Today, the yard guys took care of sanding our hull in preparation for new bottom paint. We had an extensive area along the waterline that showed a lot of surface blistering. The explanation I got was something about when one color of gel coat is laid on top of another color, sometimes, for some reason, you get some blistering. This must be what it is as it’s only along the line where white gelcoat was laid down first, followed by red gelcoat. Anyway, because of this we decided to have the yard sand the upper foot or so of the bottom all the way down to the gel coat, exposing the flaws. Then they’ll just lightly sand the rest of the bottom as the expensive bottom paint we put on in Newport, Oregon is still holding and repelling boarders well.
The days are still pretty warm but these guys were doing this same kind of work, dressed the same way, when it was 100 degrees with 98% humidity. They’re made of sterner stuff than I am.
Here’s a close-up shot of the blistered area.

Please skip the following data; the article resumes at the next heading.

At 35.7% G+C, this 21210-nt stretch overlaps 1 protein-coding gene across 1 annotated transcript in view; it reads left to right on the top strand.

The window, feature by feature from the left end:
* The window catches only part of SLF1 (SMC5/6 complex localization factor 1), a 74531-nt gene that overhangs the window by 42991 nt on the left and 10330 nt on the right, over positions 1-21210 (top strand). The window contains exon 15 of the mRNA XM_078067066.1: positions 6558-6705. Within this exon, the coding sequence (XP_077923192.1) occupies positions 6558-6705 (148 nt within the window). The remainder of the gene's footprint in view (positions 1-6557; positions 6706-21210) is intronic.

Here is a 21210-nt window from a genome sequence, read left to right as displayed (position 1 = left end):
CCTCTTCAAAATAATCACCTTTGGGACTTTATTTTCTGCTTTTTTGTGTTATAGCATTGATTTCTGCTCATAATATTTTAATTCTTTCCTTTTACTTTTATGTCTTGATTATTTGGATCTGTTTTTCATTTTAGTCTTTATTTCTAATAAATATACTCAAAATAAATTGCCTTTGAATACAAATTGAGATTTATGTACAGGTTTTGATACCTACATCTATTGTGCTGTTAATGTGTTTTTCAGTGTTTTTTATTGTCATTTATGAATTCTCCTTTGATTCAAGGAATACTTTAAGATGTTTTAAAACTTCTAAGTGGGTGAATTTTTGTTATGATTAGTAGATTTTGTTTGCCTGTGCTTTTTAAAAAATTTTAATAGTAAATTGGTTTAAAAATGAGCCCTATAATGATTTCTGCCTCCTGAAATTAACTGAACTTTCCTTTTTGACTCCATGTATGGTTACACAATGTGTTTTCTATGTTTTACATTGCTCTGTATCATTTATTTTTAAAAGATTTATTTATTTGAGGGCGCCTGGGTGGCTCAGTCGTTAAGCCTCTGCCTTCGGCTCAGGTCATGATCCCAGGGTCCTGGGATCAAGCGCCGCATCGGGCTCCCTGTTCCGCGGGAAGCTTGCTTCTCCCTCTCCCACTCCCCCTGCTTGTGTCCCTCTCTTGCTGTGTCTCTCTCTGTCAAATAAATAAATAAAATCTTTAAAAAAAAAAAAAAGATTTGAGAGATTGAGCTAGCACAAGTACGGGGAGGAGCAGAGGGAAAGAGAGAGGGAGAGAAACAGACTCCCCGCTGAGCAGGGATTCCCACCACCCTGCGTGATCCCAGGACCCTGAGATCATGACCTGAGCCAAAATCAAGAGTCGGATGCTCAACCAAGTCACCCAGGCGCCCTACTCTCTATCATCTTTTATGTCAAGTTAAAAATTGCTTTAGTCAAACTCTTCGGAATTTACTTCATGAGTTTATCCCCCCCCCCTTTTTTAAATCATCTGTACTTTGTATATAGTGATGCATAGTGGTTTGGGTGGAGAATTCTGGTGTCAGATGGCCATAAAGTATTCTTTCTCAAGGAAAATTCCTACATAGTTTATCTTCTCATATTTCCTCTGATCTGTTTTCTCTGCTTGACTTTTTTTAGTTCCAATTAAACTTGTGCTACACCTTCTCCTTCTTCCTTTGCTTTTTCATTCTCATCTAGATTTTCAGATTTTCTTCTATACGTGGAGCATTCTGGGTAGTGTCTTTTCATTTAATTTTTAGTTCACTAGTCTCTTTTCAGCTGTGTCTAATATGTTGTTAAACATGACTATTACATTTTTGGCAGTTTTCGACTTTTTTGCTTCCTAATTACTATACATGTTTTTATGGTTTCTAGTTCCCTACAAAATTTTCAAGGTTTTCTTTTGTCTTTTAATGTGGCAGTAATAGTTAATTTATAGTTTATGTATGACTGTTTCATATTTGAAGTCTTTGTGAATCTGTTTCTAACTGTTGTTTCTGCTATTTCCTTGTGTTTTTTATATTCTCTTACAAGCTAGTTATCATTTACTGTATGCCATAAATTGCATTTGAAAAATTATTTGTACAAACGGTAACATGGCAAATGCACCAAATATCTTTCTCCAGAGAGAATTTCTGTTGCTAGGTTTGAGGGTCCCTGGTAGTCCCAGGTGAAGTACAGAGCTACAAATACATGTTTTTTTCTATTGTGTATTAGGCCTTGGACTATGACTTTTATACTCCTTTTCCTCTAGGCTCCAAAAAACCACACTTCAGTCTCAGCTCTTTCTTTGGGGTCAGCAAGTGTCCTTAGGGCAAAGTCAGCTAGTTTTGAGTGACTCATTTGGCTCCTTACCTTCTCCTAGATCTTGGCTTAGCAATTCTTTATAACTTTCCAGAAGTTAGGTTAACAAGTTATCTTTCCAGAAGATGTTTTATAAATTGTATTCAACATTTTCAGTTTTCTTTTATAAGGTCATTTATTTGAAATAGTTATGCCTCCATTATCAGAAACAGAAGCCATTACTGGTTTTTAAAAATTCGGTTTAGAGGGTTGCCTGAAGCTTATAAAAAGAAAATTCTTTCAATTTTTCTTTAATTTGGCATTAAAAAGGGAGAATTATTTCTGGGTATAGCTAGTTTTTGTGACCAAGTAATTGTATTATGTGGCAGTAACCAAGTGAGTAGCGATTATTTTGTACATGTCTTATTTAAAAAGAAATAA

It’s not like classic osmotic blistering. It’s more like there were just lots of places where the red gel coat didn’t stick to the white gel coat (remember, these boats are built from the outside in). Our plan is to, first, assure ourselves that the white that is still stuck is well and truly stuck. Then, after wiping the whole area down with acetone, we’ll paint on a barrier coat of straight epoxy resin with no additives. Before it sets, we’ll follow with a fairing compound made of West Systems epoxy thickened with 410 Microlight Fairing Filler mixed to the consistency of peanut butter. We’ll squeegee it fairly flat and then, once cured, sand it down to a (hopefully) fair surface. Then 5-6 coats of epoxy moisture barrier and finally bottom paint. Shouldn’t add more than 2 days of yard time to the schedule.
Once the sanding was underway, a heretofore hidden surprise was exposed.
Looks like somebody might have plowed into a dock or something at one time in our boat’s history. This is definitely a repaired spot and, according to the records I’ve got, hull #20 was originally part of a charter fleet. I’ve wondered at every haulout about the moon craters you see next to the date in the photo. I now suspect that they’re voids in the repair work. After the yard guys are done, I’m going to sand this part down so I can see just how far the damage went. Just out of curiosity. And, of course, I’ll fill the craters while I’m at it.
We’re finally finished working down below and ready to start cleaning up and getting poor ol’ Siempre Sabado back into ship shape.
We may be in San Carlos a little longer than planned as we’re currently hatching a plot to get a new dinghy delivered from the States. More on that later.